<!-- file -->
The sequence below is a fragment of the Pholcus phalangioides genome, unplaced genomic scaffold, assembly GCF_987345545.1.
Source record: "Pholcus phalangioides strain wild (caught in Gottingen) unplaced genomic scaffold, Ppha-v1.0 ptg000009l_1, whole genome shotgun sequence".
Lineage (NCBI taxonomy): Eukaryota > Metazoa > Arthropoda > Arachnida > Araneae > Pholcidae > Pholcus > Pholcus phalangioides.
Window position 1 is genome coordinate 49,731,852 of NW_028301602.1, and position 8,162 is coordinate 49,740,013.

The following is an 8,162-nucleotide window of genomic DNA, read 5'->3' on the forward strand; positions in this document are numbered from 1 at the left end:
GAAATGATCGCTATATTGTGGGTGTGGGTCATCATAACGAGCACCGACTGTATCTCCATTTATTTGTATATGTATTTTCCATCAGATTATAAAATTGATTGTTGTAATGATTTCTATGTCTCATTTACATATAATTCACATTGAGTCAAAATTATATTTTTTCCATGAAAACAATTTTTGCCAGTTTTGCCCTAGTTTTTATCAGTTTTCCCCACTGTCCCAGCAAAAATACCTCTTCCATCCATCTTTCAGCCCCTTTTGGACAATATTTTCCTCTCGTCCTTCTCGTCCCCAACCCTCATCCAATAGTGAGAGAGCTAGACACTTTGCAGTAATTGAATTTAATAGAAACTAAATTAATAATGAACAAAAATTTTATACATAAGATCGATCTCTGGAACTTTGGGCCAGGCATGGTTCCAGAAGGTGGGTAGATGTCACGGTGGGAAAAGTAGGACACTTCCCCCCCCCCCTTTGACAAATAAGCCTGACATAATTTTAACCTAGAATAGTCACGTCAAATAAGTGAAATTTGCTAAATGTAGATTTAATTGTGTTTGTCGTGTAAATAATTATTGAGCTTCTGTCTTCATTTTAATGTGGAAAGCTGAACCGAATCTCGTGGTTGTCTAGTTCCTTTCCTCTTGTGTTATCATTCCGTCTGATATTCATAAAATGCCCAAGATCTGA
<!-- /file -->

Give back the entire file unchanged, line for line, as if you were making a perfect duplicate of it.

The sequence below is a fragment of the Pholcus phalangioides genome, unplaced genomic scaffold, assembly GCF_987345545.1.
Source record: "Pholcus phalangioides strain wild (caught in Gottingen) unplaced genomic scaffold, Ppha-v1.0 ptg000009l_1, whole genome shotgun sequence".
Lineage (NCBI taxonomy): Eukaryota > Metazoa > Arthropoda > Arachnida > Araneae > Pholcidae > Pholcus > Pholcus phalangioides.
Window position 1 is genome coordinate 49,731,852 of NW_028301602.1, and position 8,162 is coordinate 49,740,013.

The following is an 8,162-nucleotide window of genomic DNA, read 5'->3' on the forward strand; positions in this document are numbered from 1 at the left end:
GAAATGATCGCTATATTGTGGGTGTGGGTCATCATAACGAGCACCGACTGTATCTCCATTTATTTGTATATGTATTTTCCATCAGATTATAAAATTGATTGTTGTAATGATTTCTATGTCTCATTTACATATAATTCACATTGAGTCAAAATTATATTTTTTCCATGAAAACAATTTTTGCCAGTTTTGCCCTAGTTTTTATCAGTTTTCCCCACTGTCCCAGCAAAAATACCTCTTCCATCCATCTTTCAGCCCCTTTTGGACAATATTTTCCTCTCGTCCTTCTCGTCCCCAACCCTCATCCAATAGTGAGAGAGCTAGACACTTTGCAGTAATTGAATTTAATAGAAACTAAATTAATAATGAACAAAAATTTTATACATAAGATCGATCTCTGGAACTTTGGGCCAGGCATGGTTCCAGAAGGTGGGTAGATGTCACGGTGGGAAAAGTAGGACACTTCCCCCCCCCCCTTTGACAAATAAGCCTGACATAATTTTAACCTAGAATAGTCACGTCAAATAAGTGAAATTTGCTAAATGTAGATTTAATTGTGTTTGTCGTGTAAATAATTATTGAGCTTCTGTCTTCATTTTAATGTGGAAAGCTGAACCGAATCTCGTGGTTGTCTAGTTCCTTTCCTCTTGTGTTATCATTCCGTCTGATATTCATAAAATGCCCAAGATCTGA